Braid for backing?

tj5485tj5485 Posts: 139 Officer
What do you guys use for backing? I saw on the Hatch website, they recommend Daiwa Boat Braid. Anyone use this before? Also, When the Manufactures list the yards for amount of backing that can be used...Is that for gel spun im assuming? The boat braid is very thin, I could see that there could be a few nice advantages by using it.

Replies

  • Ol'DirtyCasterOl'DirtyCaster Posts: 2,201 Captain
    Daiwa boat braid is simply spectra that has been color coded to let you know how much you have out there, it changes color every 10yds. Most manufacturers list the capacity of their reels based on dacron, some list capacities in gel spun and dacron. There are quite a few advantages to using spectra, but there are a handfull of anglers out there with an irrational fear of losing a didget, though in all my years I've never met an angler stupid enough to grab spectra/dacron on a running fish. Use what you like, but should you decide to use spectra be sure to have your reel spooled up under extreme tension to prevent digging/binding.
  • tj5485tj5485 Posts: 139 Officer
    I've used the same braid on my jigging rods. But never heard of anyone using it for backing. Makes sense about the spooling tho. Has to be tight
  • Permit RatPermit Rat Posts: 2,282 Captain
    I still use Cortland Micron. Much easier on the hands and it easily lasts as long as the modern braids.
    .......Rick
  • mtd885mtd885 Posts: 1,159 Officer
    I've got 65# PowerPro on my Tarpon reels.
  • acesoveracesover Posts: 552 Officer
    Is there a reason why you have the 65lb Power Pro? I mean, isn't that stonger than you fly line? Just wondering, not trying to stir the pot, just curious.
    FYIWFG
  • mtd885mtd885 Posts: 1,159 Officer
    acesover wrote: »
    Is there a reason why you have the 65lb Power Pro? I mean, isn't that stonger than you fly line? Just wondering, not trying to stir the pot, just curious.

    Someone on another board did some tests with knots and found that the lighter/thinner braid would cut through mono/fluoro loop while the 65# did not. I put a bimini on the braid side then a triple surgeons knot so there are 4 strands going to my butt section.
  • Carl BlackledgeCarl Blackledge Posts: 674 Officer
    mtd885 wrote: »
    Someone on another board did some tests with knots and found that the lighter/thinner braid would cut through mono/fluoro loop while the 65# did not. I put a bimini on the braid side then a triple surgeons knot so there are 4 strands going to my butt section.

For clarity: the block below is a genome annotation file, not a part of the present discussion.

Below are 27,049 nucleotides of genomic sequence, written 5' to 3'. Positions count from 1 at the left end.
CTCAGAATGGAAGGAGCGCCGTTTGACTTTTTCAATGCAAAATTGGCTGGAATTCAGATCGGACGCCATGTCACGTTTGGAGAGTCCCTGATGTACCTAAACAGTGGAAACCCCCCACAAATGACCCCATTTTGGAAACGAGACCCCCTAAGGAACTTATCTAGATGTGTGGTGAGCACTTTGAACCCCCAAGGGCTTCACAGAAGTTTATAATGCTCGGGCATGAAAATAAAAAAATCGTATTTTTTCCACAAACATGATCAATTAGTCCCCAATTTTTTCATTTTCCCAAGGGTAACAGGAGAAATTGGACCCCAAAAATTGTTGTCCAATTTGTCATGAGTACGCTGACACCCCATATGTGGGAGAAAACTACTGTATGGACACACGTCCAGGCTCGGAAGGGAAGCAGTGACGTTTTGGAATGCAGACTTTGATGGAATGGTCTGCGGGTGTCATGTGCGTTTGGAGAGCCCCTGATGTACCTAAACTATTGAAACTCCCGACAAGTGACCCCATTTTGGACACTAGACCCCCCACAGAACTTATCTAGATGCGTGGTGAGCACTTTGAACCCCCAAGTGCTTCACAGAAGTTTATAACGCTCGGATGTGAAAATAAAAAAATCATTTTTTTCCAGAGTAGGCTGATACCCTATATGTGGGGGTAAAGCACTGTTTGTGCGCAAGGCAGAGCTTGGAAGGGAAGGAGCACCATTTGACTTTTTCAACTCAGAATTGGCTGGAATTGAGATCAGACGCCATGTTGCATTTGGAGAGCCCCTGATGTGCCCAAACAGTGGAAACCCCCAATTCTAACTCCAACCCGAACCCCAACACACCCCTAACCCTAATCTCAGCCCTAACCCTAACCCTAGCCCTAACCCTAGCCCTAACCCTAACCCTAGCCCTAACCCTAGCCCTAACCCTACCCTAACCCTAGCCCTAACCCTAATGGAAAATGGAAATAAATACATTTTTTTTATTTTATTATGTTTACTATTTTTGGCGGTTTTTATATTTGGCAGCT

Michal
  • Carl BlackledgeCarl Blackledge Posts: 674 Officer
    mtd885 wrote: »
    Someone on another board did some tests with knots and found that the lighter/thinner braid would cut through mono/fluoro loop while the 65# did not. I put a bimini on the braid side then a triple surgeons knot so there are 4 strands going to my butt section.


    Michael,

    I use #500 yards of #50 Power Pro on all my Super 12 Abel reels, I use to ask the late Bill Nash about the Power Pro cutting through the braided loops on the end of my fly lines, his answer was "it will never happen" So far he was right, also I stopped using the bimini in Power Pro in favor of the triple surgeons loop (6 times through) No matter how many twists you use in the bimini the triple surgeons is stronger, this was proven by Lefty Krea, after you make the triple surgeons loop then make a double overhand knot (twice through) and now you have a double line going through the braided loop. happy fishing.

    Carl Blackledge
  • mtd885mtd885 Posts: 1,159 Officer
    Michael,

    I use #500 yards of #50 Power Pro on all my Super 12 Abel reels, I use to ask the late Bill Nash about the Power Pro cutting through the braided loops on the end of my fly lines, his answer was "it will never happen" So far he was right, also I stopped using the bimini in Power Pro in favor of the triple surgeons loop (6 times through) No matter how many twists you use in the bimini the triple surgeons is stronger, this was proven by Lefty Krea, after you make the triple surgeons loop then make a double overhand knot (twice through) and now you have a double line going through the braided loop. happy fishing.

    I know I'm getting old but I think it was Bill that wrote that 50# was minimum to prevent cut offs which is why I went to 65# just to make sure. He was one of our California treasures. I miss his posts on Dan's board. Thanks for the heads up on the bimini. I'm all for the KISS principle. Travel safe, maybe we'll catch up at Striperfest this year...m
  • Carl BlackledgeCarl Blackledge Posts: 674 Officer
    The other thing you can do is use Max's coaxial cable loop Its 100% in Power Pro.

    Carl
  • Capt. ScottCapt. Scott Posts: 94 Greenhorn
    Dacron will 1) be softer on the hands while reeling/leveling onto reel under tension,(leveling a couple hundred yards of gelspun will slice right through b-ball gloves), 2) give you plenty of capacity on everything, except medium/large tuna and/or billfish which can dump 400 yrds+, 3) be considerably more affordable, if that is a factor, 4) be much easier to remove tangles out of, 5) causes more drag in the water to tire fish out, 6) This my own personal take on it...which may or may not be influenced by how many margarita's I've had....